Mary Ellen Mark
[Photographer, b. 1940, Elkins Park, Pennsylvania, d. 2015, New York.]

 By making a frame you’re being selective, then you edit the pictures you want published and you’re being selective again. You develop a point of view that you want to express. You try to go into a situation with an open mind, but then you form an opinion, and you express it in your photographs. 
 I want my photographs not only to be real but to portray the essence of my subjects also. In order to do that, you have to be patient. 
 To touch on people’s lives [in a way they] haven’t been touched on before, it’s fascinating. You know, it’s one thing if [a celebrity] has an incredible character and you’re really going to be able to delve into their personality—that’s great. But you can never get real purity if people have been spoiled by the camera and don’t trust you. I like feeling that I’m able to be a voice for those people who aren’t famous, the people that don’t have the great opportunities. 
 I think you have to have a real point of view that’s your own. You have to tell it your way. And, I think that it’s a mistake to shoot for a specific magazine’s point of view because it’s never going to be as good. You have to shoot for yourself and photograph [the way] you believe it.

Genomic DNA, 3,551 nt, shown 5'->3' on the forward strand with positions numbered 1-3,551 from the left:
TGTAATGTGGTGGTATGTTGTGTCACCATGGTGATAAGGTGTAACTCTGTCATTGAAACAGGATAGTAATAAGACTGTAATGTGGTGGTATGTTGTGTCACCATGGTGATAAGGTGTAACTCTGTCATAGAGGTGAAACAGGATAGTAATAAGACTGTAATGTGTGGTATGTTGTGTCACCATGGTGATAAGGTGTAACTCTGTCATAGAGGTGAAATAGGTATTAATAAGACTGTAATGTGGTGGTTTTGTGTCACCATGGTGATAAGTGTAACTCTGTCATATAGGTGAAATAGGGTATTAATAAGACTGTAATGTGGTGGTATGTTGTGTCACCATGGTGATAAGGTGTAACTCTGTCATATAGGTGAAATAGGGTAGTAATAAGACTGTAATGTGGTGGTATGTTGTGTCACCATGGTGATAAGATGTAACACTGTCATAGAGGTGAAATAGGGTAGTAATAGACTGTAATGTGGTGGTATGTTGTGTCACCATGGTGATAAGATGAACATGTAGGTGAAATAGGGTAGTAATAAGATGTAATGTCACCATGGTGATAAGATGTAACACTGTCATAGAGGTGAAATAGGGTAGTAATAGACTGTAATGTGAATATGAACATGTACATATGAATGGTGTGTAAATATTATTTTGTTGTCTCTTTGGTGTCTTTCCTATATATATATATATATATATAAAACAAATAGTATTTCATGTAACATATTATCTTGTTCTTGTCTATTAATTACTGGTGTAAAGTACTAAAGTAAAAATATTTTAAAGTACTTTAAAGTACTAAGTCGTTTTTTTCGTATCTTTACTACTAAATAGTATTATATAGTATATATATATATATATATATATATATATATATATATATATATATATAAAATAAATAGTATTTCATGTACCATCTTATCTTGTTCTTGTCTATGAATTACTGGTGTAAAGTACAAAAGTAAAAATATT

I prefer not to think ahead about what I’m going to say with my photographs. I would rather be surprised and see what my subjects bring to the photograph. 
 A good print is really essential. I want to take strong documentary photographs that are as good technically as any of the best technical photographs, and as creative as any of the best fine-art photographs. [That is doubly important because] I don’t want to just be a photo essayist; I’m more interested in single images... ones that I feel are good enough to stand on their own. 
 I want to be a voice for the unfamous people. Those are the people who interest me. Whether it’s a guy in Miami Beach who goes to a dance or it’s someone who’s dying in Ethiopia, they’re the unfamous people that I care about. I feel a certain purity in them that’s real, and I want to document their lives. 
 I’m trying to please myself; certainly that’s a big criterion... though in a sense, I don’t take images just for myself. I take images that I think other people will want to see. I don’t take pictures to put in a box and hide them. I want as many people to see them as possible. 
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